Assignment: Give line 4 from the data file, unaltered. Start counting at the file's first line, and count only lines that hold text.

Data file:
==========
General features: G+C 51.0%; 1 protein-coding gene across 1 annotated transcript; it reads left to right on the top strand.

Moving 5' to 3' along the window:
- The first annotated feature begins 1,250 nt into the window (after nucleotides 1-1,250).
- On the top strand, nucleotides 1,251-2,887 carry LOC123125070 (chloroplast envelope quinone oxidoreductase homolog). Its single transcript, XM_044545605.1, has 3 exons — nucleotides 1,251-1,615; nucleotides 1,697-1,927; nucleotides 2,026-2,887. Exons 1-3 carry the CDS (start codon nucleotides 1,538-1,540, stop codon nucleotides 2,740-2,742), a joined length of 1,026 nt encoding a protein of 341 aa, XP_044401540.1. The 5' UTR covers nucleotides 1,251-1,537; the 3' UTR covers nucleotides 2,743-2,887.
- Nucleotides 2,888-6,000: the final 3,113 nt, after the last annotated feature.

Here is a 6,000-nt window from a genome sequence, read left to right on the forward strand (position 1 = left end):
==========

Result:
- On the top strand, nucleotides 1,251-2,887 carry LOC123125070 (chloroplast envelope quinone oxidoreductase homolog). Its single transcript, XM_044545605.1, has 3 exons — nucleotides 1,251-1,615; nucleotides 1,697-1,927; nucleotides 2,026-2,887. Exons 1-3 carry the CDS (start codon nucleotides 1,538-1,540, stop codon nucleotides 2,740-2,742), a joined length of 1,026 nt encoding a protein of 341 aa, XP_044401540.1. The 5' UTR covers nucleotides 1,251-1,537; the 3' UTR covers nucleotides 2,743-2,887.